In the event of a failure of the left engine, the pilot will have to apply full right rudder. This alone will not allow the pilot to maintain runway heading, and he will end up somewhere to the left absent a bank of up to 5 degrees to the right, i.e. following the wings level command. If you factor in a crosswind from the right, he will end up even further to the left due to drift.

Selecting HDG
In that same condition, the pilot should be able to maintain the runway heading, as long as the crew has set the heading bug to align with the runway. The command bars will direct the pilot to maintain the runway heading. While the drift will still occur, the pilot stands a better chance of remaining in the protected area. Now I suppose it is possible to drag a wing, but the pilot would have had to have made a huge mistake before rotation by not setting the heading bug correctly, or by rotating the airplane while heading off of the runway.

For both flight director modes, remember that in the high and hot condition, the airplane is going to spend a much greater distance while climbing to an altitude at which it is safe to retract flaps. That 400' altitude requires a lot of horizontal distance to reach, subjecting the crew to a greater risk of leaving the protected environment.
 
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svcta

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You seem to understand the point that I'm making (perhaps a little too well, hmmmmmm) but I'm still not convinced that in the "hot and high" scenario that you present that it isn't that much important to handle the airplane gingerly at that point. Read that as: Hot and heavy = behind the curve. You've never told anyone to blindly chase any one single parameter in this regime of flight. When you're heavy, slow and managing a failed engine, you fly gently.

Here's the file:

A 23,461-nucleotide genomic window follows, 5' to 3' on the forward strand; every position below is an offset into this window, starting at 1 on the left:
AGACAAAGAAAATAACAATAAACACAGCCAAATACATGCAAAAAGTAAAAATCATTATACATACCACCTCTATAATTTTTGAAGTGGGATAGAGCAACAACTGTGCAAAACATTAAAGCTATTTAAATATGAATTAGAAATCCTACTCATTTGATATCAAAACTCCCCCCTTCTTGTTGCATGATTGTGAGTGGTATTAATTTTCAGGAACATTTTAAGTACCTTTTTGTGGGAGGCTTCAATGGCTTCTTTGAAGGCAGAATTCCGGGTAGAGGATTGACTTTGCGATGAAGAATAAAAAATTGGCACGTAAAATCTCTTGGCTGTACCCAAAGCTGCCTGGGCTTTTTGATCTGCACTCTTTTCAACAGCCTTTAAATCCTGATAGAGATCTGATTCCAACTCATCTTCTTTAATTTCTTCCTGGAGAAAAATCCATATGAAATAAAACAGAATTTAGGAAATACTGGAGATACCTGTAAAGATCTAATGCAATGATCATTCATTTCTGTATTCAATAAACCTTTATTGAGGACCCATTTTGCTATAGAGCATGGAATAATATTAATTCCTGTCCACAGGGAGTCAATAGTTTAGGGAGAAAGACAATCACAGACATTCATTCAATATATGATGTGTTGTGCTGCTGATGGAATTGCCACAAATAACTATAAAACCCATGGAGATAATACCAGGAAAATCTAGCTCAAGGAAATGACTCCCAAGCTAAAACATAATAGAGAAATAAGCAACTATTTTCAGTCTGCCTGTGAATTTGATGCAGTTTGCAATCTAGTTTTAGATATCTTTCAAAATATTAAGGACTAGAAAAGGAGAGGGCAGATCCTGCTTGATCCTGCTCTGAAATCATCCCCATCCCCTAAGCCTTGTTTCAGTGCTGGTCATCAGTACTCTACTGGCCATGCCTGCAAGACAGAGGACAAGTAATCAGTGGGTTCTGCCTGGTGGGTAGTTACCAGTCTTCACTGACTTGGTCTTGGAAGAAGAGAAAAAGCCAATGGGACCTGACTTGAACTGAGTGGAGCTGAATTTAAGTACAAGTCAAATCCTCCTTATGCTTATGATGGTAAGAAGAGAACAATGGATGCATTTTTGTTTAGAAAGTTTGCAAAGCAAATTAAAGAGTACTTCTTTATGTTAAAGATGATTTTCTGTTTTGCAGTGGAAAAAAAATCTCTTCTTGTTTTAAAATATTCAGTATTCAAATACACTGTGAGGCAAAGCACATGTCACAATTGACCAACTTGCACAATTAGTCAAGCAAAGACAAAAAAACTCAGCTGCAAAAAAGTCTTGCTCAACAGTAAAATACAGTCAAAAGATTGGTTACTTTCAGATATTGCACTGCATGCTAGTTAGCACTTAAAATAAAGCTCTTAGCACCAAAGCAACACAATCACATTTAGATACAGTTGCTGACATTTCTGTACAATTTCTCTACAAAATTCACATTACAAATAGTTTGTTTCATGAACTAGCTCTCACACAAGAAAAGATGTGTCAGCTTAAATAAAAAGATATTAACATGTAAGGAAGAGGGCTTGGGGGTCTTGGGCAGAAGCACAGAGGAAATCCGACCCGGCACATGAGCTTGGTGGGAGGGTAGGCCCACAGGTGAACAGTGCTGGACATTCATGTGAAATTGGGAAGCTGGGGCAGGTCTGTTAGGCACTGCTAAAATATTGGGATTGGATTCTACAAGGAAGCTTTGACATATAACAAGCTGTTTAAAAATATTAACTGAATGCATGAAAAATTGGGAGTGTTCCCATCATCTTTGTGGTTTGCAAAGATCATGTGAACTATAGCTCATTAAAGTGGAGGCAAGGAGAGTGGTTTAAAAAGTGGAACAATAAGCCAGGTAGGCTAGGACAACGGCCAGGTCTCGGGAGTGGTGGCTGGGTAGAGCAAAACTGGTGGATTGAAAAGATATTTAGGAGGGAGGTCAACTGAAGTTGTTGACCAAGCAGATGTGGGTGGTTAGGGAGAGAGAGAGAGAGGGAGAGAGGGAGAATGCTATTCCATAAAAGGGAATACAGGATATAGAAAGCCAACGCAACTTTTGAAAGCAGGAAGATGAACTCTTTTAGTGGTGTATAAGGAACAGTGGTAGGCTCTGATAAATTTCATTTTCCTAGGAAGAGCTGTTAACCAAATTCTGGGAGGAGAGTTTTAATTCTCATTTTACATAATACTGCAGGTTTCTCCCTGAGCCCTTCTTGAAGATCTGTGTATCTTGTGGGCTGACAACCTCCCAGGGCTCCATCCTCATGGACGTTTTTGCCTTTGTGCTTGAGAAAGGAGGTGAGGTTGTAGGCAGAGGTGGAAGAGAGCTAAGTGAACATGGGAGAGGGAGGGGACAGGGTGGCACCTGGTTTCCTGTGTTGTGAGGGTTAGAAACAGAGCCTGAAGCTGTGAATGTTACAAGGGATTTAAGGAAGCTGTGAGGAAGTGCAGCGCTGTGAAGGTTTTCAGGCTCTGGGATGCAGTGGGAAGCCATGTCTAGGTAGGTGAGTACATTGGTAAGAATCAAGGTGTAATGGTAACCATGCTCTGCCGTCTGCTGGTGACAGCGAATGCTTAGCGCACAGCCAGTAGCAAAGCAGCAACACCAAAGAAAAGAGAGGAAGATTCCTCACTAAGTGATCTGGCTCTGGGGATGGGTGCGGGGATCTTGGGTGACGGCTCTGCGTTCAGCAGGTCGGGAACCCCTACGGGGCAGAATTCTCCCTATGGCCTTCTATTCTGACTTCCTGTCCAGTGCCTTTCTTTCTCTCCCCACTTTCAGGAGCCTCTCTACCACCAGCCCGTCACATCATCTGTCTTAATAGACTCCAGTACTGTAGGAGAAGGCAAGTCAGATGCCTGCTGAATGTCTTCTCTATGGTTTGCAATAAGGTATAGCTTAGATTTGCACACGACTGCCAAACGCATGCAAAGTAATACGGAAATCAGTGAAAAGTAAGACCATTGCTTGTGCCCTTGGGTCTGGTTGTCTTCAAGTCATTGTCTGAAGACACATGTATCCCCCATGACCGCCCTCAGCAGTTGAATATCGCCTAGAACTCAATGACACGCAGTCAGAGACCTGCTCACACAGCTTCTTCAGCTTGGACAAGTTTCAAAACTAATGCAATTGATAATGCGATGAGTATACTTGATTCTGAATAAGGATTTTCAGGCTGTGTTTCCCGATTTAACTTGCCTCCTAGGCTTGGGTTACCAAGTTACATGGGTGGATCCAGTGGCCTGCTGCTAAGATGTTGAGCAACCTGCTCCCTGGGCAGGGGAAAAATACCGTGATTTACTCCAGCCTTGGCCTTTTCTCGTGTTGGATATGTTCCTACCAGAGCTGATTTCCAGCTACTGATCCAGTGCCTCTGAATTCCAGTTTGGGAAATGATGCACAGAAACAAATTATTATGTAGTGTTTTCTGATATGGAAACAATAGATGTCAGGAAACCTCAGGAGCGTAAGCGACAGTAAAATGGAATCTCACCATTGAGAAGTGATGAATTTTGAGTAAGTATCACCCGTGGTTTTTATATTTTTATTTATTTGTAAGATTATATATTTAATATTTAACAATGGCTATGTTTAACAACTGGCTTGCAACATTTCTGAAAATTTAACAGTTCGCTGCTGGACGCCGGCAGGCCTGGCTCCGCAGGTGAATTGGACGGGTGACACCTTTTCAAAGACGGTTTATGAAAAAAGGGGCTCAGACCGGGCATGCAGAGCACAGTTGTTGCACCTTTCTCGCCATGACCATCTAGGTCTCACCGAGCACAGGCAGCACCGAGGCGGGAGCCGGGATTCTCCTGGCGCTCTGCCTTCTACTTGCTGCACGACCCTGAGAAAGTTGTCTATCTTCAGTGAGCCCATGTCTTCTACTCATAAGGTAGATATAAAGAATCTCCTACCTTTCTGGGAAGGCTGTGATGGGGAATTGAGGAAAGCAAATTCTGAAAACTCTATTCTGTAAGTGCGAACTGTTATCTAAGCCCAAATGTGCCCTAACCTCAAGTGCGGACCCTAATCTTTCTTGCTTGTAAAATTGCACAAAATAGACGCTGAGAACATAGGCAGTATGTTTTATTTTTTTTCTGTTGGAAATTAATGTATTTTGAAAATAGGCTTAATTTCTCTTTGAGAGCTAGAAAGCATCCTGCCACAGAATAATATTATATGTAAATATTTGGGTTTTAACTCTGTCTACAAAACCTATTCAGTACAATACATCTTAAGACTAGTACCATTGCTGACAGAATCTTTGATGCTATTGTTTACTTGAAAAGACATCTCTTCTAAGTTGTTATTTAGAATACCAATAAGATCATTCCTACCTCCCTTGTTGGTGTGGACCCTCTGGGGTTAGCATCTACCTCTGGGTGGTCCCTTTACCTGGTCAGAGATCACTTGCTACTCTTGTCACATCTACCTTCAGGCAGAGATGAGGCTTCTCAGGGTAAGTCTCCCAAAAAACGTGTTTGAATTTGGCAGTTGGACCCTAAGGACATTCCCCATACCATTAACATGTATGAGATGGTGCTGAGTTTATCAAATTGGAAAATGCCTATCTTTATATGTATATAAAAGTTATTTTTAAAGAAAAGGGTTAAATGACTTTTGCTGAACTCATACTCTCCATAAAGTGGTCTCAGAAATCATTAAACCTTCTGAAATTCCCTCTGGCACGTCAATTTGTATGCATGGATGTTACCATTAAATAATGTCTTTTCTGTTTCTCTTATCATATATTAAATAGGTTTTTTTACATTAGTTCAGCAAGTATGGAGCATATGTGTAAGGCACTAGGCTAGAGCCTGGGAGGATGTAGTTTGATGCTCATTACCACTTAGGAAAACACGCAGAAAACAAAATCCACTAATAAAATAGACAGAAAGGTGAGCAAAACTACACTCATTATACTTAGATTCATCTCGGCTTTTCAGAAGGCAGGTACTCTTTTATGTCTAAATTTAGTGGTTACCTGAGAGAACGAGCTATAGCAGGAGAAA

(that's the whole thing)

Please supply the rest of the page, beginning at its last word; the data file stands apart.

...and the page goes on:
I think that we can agree on that as being sound advice. So if you would agree to disregard a flight director that was commanding a 30 deg. bank to reestablish a proper heading then I'd agree to add a little extra roll against my FD command in order to maintain the same heading. This would keep you closer to the command bars and should maintain the same heading. All the while doing it with better FD guidance than with HDG mode and with assurance that the aircraft won't be shedding lift because of higher than necessary bank angles to myopicly chase a heading.

HDG mode at 400', until that point I'd rather do my best to keep the wings level and gently manage my heading. This goes way back to basic fundamentals of aircraft handling. I routinely fly airplanes on the ragged edge of too slowly (props with parachutes on) and it is AMAZING how much lift you loose when you start aggravating a slow wing with ham fisted aileron input. Sometimes its the difference between flying and falling. Not that we're that close in our listed scenarios, but......why take a chance when you have this knowledge?

Obviously, it's still open for discussion.....what say the rest of you?
 
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matchthehatch

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(Fingers in ears)...I can't hear you. What did you say?

Let's call it pilot technique.
 

svcta

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the above slightly edited for reread....

Honestly I think it goes a little deeper than technique. Not MUCH deeper, but a hair.

Unless we've established that we (neither) aren't really honoring the FD to begin with. Maybe we should turn it off in this case......
 

batsky2000

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In all my years as a check airman, I have never seen soo much bable on such a non event subject. To pass your type ride or p135 check you must maintain runway heading per pts standards, or follow a SID if you are cleared for one. If you are that worried about hitting the wing to keep the wings level, then you have more problems than that. A V1 cut should be a non-event. When you hear V1, stay on the runway till you are staright and rotate, at that point, you should be wings level, no need to turn, if you loose an engine and rotate right after V1, then yes it will be a wild ride. I see too many people rotate after they loose an engine at V1, and they are all over the place. Hitting HDG and setting runway heading in your HDG bug will keep you staright, it does not limit you for anything